Before raising my fist during the national anthem, I spoke to the team’s owner, general manager, trainer, and teammate. I told them that I intend to raise my fist in solidarity during the national anthem to symbolically protest against police brutality and racism. You were invited to speak to me if you wanted to understand my intentions better. When I spoke to my trainer about my protest plans, I told him about the time when I had a shotgun pointed at my head. I usually tell the story when I was called the N word during a youth hockey game, and my coach told the referee that if he didn’t kick the child who said it, our team would all leave the game. The referee wouldn’t kick the child out, so my teammates and coach stood by me when we left the game. These are the stories people love to hear because they offer determination and a sense of community. I don’t usually talk about it when I go to a high school house party, and some kids from school pulled out a shotgun and pointed it at my head when they called me the N-word. People don’t like these stories because they reveal truths that they ignore. These are the things that have shaped me as a man. These are the things that made me put my fist in the air.

Video: Predators and stars stand arm in arm for anthems

My father and I spoke extensively about how this decision could affect my career, family, and livelihood. I relied on him for advice because he was not only a former National Football League, but also after his career as a parole officer in Ramsey County and as a juvenile officer. I always went to my father to get advice on life and career. While he was afraid for me and the impact I was going to have, he knew this was something I had to do and he fully supported me.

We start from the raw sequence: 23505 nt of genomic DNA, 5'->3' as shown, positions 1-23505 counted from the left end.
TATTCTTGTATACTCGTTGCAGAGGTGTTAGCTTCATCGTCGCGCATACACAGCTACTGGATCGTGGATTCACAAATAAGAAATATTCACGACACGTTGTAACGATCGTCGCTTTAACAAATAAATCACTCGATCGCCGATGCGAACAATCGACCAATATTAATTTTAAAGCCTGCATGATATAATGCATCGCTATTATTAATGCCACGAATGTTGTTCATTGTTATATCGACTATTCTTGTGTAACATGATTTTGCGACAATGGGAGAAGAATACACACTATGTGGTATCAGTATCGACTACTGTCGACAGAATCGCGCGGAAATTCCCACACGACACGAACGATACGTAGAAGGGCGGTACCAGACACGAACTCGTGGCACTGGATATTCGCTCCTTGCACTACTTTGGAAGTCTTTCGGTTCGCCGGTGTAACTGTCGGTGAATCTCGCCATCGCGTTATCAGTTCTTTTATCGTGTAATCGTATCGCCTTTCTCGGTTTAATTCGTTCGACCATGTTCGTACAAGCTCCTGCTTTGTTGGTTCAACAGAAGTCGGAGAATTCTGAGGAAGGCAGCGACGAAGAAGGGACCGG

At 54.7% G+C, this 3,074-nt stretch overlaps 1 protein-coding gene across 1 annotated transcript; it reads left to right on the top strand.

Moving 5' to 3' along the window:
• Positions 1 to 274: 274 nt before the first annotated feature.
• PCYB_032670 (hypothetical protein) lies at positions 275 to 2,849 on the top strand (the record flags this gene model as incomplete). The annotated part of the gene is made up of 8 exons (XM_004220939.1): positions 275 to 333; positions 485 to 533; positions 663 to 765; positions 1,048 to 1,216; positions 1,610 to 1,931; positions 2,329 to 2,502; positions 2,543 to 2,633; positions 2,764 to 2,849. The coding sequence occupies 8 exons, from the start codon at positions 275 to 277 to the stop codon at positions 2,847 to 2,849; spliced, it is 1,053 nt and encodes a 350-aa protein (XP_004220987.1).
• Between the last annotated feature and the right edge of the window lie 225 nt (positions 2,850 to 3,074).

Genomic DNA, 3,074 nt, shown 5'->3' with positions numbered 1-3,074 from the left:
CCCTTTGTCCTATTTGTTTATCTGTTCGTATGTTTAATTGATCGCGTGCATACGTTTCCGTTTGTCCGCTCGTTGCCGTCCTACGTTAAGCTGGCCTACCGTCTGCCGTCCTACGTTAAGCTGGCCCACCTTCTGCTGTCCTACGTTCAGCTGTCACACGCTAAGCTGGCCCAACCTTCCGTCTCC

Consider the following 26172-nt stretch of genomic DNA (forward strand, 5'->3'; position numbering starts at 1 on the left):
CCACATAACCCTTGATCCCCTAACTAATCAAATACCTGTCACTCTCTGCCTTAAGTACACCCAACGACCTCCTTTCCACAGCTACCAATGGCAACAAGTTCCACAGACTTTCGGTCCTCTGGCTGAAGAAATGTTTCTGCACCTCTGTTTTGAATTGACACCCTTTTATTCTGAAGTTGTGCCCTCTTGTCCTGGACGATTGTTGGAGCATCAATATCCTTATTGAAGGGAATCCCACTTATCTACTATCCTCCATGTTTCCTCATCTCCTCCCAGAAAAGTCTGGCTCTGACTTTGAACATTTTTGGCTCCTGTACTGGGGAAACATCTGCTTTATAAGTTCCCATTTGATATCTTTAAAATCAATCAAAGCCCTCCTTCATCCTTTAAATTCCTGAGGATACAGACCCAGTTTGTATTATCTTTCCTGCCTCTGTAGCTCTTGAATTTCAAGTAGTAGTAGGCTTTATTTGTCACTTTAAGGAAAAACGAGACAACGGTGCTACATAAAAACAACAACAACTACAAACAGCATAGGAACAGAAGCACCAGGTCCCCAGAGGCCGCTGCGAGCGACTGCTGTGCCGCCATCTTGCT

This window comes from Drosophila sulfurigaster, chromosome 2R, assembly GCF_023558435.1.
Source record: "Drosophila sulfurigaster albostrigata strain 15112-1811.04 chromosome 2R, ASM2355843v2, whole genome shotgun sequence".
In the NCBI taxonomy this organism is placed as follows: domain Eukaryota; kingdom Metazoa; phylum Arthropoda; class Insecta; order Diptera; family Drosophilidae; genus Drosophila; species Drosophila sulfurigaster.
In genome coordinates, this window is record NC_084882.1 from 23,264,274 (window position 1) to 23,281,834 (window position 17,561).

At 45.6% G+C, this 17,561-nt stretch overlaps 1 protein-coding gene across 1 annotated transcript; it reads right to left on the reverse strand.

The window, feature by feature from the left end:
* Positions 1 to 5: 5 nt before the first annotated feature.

I decided to raise my fist after a long heart-to-heart conversation with a friend, a retired U.S. Air Force Master Sergeant (E-7) who served during Operation Enduring Freedom and Operation Iraqi Freedom. We talked about how to protest, but I also wanted to pay attention to those who serve and have served our country. Given the logistics we’re in during the anthem, I couldn’t have taken a knee. I felt that a raised fist best represented my intentions because it symbolized solidarity, support, strength, and even resistance.

My first protest was during a preseason hockey game and went unnoticed. On October 7, 2017, however, I was back in the lineup for a regular season game. This protest went viral almost immediately. In the weeks after the game, I had a face-to-face meeting with management and then a meeting with the team owner at home. They both wanted to know what I needed and how they could help me achieve what I was trying to do. That was a difficult question because I didn’t know how to solve racism in America, and I still don’t know. Even before I protested, I knew I might not be able to achieve a national impact, but I hoped that it would have a positive impact in Tampa.